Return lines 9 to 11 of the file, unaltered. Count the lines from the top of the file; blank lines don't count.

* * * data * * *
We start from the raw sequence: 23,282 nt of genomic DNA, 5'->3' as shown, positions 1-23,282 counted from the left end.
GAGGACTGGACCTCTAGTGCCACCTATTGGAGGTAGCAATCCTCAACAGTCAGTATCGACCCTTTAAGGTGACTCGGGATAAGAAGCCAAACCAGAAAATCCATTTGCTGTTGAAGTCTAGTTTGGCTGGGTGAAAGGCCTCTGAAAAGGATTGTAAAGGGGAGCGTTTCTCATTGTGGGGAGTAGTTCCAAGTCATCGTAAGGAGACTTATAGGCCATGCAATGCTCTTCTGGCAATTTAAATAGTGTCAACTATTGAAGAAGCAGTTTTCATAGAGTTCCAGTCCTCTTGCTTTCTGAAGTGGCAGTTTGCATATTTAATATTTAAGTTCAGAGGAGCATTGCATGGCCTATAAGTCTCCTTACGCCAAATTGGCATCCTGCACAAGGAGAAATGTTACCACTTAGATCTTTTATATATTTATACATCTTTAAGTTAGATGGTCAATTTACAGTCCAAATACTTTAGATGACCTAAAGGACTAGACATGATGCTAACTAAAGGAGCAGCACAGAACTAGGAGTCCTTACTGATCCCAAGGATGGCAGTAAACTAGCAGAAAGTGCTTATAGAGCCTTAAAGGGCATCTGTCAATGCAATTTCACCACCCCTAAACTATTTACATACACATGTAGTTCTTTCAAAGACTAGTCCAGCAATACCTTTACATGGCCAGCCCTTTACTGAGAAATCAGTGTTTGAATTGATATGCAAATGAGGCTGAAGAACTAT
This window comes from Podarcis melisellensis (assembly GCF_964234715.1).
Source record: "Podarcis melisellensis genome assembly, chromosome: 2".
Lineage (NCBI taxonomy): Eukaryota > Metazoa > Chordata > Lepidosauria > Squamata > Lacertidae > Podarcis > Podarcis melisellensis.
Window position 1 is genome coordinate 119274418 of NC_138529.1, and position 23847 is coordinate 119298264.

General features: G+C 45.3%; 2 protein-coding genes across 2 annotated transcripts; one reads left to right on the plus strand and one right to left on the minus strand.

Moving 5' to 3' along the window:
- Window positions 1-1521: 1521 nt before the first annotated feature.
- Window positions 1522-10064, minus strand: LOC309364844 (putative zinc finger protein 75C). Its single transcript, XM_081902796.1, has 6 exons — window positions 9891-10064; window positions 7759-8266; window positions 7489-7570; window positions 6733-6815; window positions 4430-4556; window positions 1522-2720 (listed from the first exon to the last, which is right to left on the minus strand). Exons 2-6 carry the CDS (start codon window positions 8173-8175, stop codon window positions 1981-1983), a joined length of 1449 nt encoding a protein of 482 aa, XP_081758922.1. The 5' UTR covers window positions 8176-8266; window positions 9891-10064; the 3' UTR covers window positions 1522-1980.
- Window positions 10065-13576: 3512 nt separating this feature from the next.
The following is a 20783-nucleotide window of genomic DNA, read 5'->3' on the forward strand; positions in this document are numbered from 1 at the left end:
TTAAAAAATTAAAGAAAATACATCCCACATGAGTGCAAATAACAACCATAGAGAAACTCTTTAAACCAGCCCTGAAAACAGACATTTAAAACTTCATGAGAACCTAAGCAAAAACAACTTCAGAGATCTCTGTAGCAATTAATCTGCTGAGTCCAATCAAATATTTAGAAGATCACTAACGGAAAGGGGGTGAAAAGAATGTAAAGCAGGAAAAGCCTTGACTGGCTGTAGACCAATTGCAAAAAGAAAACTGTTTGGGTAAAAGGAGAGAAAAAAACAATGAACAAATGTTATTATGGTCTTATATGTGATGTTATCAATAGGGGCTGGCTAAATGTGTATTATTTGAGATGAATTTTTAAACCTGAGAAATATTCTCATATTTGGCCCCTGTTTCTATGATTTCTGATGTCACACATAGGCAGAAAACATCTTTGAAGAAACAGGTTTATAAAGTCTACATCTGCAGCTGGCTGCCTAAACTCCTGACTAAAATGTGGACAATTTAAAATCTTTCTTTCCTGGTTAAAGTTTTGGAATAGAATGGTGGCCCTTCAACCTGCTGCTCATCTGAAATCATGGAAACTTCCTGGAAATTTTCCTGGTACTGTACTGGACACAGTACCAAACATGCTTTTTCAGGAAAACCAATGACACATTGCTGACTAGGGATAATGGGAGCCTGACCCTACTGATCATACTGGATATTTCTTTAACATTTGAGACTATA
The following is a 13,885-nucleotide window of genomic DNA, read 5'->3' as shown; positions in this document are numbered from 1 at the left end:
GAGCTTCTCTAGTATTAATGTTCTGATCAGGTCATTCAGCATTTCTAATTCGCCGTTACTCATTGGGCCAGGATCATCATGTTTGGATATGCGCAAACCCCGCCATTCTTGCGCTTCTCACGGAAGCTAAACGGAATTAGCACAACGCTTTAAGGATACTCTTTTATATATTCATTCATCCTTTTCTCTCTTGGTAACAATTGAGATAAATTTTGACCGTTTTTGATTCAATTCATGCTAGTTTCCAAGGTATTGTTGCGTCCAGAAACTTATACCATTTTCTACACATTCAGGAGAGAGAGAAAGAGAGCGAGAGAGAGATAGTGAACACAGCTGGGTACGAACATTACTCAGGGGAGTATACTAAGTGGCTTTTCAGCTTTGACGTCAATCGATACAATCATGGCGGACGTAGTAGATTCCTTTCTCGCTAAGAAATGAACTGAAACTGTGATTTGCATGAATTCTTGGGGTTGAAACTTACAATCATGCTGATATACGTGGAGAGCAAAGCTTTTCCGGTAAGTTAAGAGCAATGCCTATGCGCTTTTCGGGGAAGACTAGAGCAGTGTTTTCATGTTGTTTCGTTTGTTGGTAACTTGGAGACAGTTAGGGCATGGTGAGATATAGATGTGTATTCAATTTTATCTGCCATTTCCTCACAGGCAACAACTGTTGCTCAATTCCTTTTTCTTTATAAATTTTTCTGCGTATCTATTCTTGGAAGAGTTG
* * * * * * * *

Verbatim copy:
- Window positions 1-1521: 1521 nt before the first annotated feature.
- Window positions 1522-10064, minus strand: LOC309364844 (putative zinc finger protein 75C). Its single transcript, XM_081902796.1, has 6 exons — window positions 9891-10064; window positions 7759-8266; window positions 7489-7570; window positions 6733-6815; window positions 4430-4556; window positions 1522-2720 (listed from the first exon to the last, which is right to left on the minus strand). Exons 2-6 carry the CDS (start codon window positions 8173-8175, stop codon window positions 1981-1983), a joined length of 1449 nt encoding a protein of 482 aa, XP_081758922.1. The 5' UTR covers window positions 8176-8266; window positions 9891-10064; the 3' UTR covers window positions 1522-1980.
- Window positions 10065-13576: 3512 nt separating this feature from the next.